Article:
In his meeting with Nawaz Sharif, Narendra Modi would be in a position to offer a substantive step forward in the nascent electricity diplomacy efforts between the two countries, thanks to outgoing PM Manmohan Singh’s initiatives on a proposal to develop a limited-capacity, cross-country grid interconnection. The proposed link, aimed at wheeling about 200 MW from India to power-starved Pakistan in the short-term, was steered through by bureaucrats after four rounds of technical discussions into the very last lap, but then shoved into cold storage by the UPA.
Modi is learnt to have been given an update on the grid-interconnection proposal Pakistan has been pursuing. The Modi government, according to officials in the know, is in a position offer a time-frame to Sharif on the signing of an overarching MoU to develop a proposed 50-km cross-border transmission link between Amritsar and Lahore that can supply 200 MW on radial mode to Lahore. The UPA stopped short of inking the MoU with Pakistan despite four rounds of technical discussions since 2012 and consensus having been reached on the architecture of the interconnection scheme, a proposal that has seen the personal involvement of the Pakistani PM’s brother, Punjab CM Shahbaz Sharif.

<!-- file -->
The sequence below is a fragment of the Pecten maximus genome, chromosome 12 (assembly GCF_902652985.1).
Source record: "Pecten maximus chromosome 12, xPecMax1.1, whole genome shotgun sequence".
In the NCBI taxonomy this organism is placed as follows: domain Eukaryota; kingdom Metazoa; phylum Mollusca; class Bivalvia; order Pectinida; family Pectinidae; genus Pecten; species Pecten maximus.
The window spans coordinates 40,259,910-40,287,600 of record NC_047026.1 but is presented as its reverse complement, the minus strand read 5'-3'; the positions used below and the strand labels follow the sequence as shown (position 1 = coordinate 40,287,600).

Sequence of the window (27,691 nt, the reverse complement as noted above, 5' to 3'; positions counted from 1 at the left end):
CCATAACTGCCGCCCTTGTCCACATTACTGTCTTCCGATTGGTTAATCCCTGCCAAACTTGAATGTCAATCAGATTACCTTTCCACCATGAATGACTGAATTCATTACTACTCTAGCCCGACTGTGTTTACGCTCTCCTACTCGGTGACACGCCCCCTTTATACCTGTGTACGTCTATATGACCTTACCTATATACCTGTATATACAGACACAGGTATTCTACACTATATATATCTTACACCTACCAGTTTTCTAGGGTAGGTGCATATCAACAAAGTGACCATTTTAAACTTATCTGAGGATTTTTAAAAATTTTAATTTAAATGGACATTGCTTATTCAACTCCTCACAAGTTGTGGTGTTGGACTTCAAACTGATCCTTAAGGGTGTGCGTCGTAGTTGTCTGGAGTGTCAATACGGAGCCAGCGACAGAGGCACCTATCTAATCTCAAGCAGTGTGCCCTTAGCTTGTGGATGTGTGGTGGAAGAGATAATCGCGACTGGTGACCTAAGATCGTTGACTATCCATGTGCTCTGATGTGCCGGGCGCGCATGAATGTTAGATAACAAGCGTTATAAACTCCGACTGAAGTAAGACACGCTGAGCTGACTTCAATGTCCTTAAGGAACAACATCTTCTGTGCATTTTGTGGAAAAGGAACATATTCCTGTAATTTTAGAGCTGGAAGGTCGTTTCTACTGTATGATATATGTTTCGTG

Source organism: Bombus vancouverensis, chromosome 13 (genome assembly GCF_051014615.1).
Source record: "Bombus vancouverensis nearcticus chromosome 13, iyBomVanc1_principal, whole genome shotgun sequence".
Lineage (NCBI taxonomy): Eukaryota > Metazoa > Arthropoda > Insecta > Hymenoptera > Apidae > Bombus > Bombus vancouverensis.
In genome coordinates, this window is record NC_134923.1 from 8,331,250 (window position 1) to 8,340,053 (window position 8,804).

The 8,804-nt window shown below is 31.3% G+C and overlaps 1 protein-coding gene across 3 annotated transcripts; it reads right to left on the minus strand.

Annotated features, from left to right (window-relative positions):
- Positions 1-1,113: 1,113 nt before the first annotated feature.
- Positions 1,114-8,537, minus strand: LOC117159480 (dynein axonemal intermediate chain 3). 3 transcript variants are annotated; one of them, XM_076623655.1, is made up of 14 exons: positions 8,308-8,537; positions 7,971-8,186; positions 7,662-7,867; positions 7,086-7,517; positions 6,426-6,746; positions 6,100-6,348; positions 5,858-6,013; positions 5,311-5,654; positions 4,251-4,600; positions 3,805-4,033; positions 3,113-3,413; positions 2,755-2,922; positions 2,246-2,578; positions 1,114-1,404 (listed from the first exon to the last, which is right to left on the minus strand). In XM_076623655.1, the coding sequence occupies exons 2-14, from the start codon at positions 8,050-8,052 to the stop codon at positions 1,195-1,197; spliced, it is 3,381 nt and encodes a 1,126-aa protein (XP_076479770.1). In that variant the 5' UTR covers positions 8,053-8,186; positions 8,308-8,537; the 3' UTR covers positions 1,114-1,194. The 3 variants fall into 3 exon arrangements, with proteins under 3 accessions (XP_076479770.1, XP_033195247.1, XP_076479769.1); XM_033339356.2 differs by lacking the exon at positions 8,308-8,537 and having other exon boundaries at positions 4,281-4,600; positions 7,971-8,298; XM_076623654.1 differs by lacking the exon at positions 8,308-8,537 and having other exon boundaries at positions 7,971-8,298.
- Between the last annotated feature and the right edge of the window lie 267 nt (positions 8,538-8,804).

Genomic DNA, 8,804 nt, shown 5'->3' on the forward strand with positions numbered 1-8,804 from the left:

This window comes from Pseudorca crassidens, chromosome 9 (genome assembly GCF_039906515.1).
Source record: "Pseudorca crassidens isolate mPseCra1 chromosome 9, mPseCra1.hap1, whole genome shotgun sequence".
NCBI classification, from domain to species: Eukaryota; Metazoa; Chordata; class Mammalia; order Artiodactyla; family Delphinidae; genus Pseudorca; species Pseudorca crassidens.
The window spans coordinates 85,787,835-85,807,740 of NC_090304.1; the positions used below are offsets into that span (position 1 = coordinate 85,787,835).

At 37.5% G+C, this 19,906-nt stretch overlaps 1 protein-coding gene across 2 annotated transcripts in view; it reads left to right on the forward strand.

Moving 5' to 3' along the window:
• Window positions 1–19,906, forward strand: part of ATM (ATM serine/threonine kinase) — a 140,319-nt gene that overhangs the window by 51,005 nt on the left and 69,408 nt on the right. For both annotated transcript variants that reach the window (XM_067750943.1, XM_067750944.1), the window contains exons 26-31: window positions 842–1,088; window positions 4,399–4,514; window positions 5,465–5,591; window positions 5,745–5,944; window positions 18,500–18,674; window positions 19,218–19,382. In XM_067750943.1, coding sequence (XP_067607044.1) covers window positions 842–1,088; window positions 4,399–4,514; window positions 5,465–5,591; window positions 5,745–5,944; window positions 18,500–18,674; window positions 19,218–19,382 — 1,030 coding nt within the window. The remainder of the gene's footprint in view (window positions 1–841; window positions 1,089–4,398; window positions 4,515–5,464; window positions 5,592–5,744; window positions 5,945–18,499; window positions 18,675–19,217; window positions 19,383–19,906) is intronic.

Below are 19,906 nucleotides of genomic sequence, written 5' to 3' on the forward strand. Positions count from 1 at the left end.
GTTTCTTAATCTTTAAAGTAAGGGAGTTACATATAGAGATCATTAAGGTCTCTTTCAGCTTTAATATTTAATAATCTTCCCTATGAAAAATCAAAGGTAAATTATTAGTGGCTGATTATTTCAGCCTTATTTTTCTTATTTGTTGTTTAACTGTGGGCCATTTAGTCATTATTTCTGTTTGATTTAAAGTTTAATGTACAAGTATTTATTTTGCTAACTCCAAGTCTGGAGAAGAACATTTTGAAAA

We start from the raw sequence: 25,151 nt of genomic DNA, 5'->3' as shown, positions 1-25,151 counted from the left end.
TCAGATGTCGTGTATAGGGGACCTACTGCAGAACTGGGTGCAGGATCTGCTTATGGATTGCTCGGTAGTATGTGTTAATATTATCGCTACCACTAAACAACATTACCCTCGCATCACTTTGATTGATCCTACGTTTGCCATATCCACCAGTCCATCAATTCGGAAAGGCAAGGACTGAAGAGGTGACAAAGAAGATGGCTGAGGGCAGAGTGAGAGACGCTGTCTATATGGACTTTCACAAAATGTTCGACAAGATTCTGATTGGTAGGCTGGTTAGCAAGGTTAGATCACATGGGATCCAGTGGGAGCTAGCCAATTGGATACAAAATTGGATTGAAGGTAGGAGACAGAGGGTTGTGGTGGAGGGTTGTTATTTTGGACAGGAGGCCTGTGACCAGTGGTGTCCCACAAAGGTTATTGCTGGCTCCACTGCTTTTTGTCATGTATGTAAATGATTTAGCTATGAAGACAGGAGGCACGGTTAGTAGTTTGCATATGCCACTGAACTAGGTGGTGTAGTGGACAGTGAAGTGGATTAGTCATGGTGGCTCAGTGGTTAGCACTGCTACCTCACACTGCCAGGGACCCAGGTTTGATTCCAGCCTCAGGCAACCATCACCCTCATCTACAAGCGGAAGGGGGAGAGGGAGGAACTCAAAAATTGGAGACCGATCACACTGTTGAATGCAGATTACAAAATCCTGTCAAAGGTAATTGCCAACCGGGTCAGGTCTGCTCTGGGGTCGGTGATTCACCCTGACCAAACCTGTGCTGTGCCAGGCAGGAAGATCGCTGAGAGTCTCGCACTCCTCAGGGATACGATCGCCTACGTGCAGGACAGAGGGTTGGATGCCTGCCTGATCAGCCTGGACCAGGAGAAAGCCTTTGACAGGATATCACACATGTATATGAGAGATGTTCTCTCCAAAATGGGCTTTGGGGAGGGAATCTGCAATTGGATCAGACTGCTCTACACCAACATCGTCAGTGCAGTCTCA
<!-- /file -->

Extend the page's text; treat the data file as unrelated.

Pakistan currently has a load around 15,000 MW, but faces shortages to the tune of 6,000 MW. There already exists a complete network of transmission lines and grids on the Pakistani side along the border with Punjab, and the nearest grid on the Indian side - at Patti in Tarn Taran district - is 50 km from the Lahore Ring.
As a short-term measure, once the lines are strung, Pakistan had indicated its willingness to island a portion of Lahore from the Pakistani grid and hook it up with the Indian side, enabling that city to draw 200 MW from the Indian grid.
It is envisaged that a transmission line can be built in 12-18 months, with mutual coordination of the security agencies on either side, government officials indicated. According to the technical proposal, to prevent disturbances across the border, an HVDC back-to-back terminal would subsequently be installed on the Pakistan side, which would act as a buffer and control the flow of power. The scheme would be similar to the interconnection that India has established with Bangladesh.
The HVDC terminal would take three years to build and Pakistan’s request is that until that happens, the transmission line be energised to supply 200 MW power on